PrinciplesUs User Guide

Table of Contents


This guide is intended to give you help in navigating and applying the tools and insights available in PrinciplesUs. It is divided into functional sections and provides an overview of what you can do. For more help and information check out our Help Center.  

Landing Page

Welcome to PrinciplesUs.  Depending on whether this is your first visit, or have your results ready to go in PrinciplesUs, you will start on a different page. 

First-time visitors and anyone that has not completed the Assessment

 

1_and_3.WelcomeCecilia.jpg

 

Users with complete assessment results 

 

2_and_6.WelcomeCompleteResults.jpg

 

Home Page - Take Assessment

 

1_and_3.WelcomeCecilia.jpg

 

This will be the first page you see when you login your first time as a known user.  Since it is your first time in PrinciplesUs, you do not have completed assessment results in your profile. 

If you are new to Principles, and have not taken our PrinciplesYou Assessment previously (you cannot import other assessments), you need to TAKE ASSESSMENT in order to see your full results, and share and compare with colleagues. 

If you have previously completed the PrinciplesYou Assessment, you have the option to IMPORT those results to PrinciplesUs (and you don’t need to retake the assessment). Please note: it is okay if you do not have the same email address for your PrinciplesYou and PrinciplesUs account. 

However, only completed assessments can be imported.  If you have only partially completed the assessment in PrinciplesYou, it cannot be imported and you must take the Assessment in PrinciplesUs. 

 

Take Assessment

Click TAKE ASSESSMENT to get started on your PrinciplesUs journey. In order to be part of the visualizations and analyses, you need to have completed the assessment so your data are captured. 

 

4.TakeAssessment.jpg

 

Clicking TAKE ASSESSMENT will bring you to the first set of statements. For each, you will select a circle that indicates a range of agreement from Disagree Strongly on the left to Agree Strongly on the right. The full set of choices can be viewed by clicking on the How to Respond to this Assessment in the upper right. 

 

5.TestResponse.jpg

 

All 4 questions on the page must be answered in order to activate the CONTINUE button at the bottom of the page (it will turn blue).

A completion tracker in the upper left helps you measure your progress through the assessment. 

Completing the assessment in one sitting is recommended, but we understand if it gets interrupted and you need to return later. 

Full question pages that you submitted are saved, and you will be taken to the first page that is missing answers ( taking you back to where you left off). 

 

Home Page - Completed Assessment

When you have completed the assessment, the Home Page will no longer prompt you about the Assessment. Instead, it will show you example actions you can take, and prompt you to explore. Below, it is showing the option to compare your results directly to one of your colleagues or with your team.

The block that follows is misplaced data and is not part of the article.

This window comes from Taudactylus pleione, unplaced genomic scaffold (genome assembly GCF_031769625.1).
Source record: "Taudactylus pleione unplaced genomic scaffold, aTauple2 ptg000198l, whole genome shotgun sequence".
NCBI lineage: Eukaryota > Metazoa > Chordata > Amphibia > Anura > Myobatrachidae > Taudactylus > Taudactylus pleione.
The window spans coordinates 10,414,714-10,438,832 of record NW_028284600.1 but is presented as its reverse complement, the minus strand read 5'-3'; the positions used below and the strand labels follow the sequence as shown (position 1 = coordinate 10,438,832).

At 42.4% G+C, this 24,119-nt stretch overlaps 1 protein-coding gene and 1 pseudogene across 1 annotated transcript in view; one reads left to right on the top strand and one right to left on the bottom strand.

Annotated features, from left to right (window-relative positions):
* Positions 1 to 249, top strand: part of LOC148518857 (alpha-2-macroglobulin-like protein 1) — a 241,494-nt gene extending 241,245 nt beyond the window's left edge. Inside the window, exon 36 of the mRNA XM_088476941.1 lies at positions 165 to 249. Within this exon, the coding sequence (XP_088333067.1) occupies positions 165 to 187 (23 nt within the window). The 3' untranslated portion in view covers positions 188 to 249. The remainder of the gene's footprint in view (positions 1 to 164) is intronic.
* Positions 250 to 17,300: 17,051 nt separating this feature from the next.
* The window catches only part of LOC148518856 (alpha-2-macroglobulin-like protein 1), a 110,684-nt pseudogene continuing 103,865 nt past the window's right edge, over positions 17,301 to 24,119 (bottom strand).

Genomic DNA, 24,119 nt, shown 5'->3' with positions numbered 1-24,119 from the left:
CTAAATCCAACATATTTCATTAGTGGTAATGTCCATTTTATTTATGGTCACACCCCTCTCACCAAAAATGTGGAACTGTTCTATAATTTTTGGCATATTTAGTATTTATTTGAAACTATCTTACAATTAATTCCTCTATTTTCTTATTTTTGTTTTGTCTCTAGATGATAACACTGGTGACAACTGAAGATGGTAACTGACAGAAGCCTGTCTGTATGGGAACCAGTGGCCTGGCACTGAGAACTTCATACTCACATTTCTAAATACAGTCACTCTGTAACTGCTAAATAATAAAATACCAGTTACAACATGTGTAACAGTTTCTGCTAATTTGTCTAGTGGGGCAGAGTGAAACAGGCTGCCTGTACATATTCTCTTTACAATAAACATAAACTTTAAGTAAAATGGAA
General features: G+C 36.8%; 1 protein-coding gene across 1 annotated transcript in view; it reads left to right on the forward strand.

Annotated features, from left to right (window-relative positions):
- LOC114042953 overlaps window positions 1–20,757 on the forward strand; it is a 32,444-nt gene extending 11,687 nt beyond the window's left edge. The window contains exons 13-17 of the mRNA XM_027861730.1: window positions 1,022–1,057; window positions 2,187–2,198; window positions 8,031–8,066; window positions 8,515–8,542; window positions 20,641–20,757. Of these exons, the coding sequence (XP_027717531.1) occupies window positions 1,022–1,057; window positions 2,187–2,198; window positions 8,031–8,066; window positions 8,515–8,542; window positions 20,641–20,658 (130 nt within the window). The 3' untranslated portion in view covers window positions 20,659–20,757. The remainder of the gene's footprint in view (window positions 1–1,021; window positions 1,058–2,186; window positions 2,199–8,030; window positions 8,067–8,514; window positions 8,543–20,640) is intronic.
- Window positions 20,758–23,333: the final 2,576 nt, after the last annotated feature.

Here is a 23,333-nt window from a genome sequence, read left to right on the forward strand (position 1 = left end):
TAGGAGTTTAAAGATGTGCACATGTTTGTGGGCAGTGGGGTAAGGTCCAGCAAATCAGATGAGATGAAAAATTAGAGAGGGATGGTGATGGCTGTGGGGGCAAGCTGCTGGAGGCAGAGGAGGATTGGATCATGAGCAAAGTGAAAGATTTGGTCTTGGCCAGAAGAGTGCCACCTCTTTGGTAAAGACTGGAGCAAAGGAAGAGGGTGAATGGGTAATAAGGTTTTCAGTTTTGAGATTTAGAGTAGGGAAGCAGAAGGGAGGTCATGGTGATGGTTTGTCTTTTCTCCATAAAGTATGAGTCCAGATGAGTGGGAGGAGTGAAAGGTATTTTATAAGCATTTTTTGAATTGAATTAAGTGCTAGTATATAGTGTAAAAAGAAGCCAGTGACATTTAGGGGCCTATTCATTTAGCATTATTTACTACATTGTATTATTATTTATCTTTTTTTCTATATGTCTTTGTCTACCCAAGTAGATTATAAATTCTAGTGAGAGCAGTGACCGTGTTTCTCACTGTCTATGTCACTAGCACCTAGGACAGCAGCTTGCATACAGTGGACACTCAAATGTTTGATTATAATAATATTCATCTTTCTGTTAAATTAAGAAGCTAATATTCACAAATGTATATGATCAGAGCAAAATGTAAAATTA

2_and_6.WelcomeCompleteResults.jpg

 

However, if you are arriving here for your first time, you are likely more interested in examining your own results. Even if you have already done so, you may be compelled to head back to the About Me page directly from the left navigation pane. 

 

About Me

This is where most people start with the assessment results to get a better feel for the data, and learn more about themselves. For greater detail and a wealth of information pertaining to the assessment, you can dig into our numerous resources in the Help Center.  

The About Me section discusses your results in three distinct ways: 

Archetypes

Archetypes are ways of summarizing your pattern of preferences in a simple yet clear way. However, personality is complex and most people have strong tendencies across multiple archetypes. Thus, your results include the three Archetypes that best match your strongest preferences (i.e., Top 3).  However, to give you a fuller picture, it is also informative to know which archetypes you are least like - where your preferences are lowest. Thus, we also report your bottom two matches.  


7a.Archetypes.jpg

Note: If you would like to download or print your results, look for the PDF icon.  You can get your results in About Me, and your colleagues’ in About Others when viewing an assessment.

pdfdownload.jpg

Talents and Growth Opportunities are available  for your Top 3 Archetypes. You can click on any of your Archetype names (blue text) to go to the extended description of that Archetype. 

 

youAlso.jpg

 

From there, if you want to explore all of the Archetypes, they are listed at the bottom of each public Archetype page. 

 

8.ExploreArchetypes.jpg

 

Traits and Facets 

Trait and Facet scores are grouped in three sections:  

  • How You Prefer to Think
  • How You Engage with Others
  • How You Apply Yourself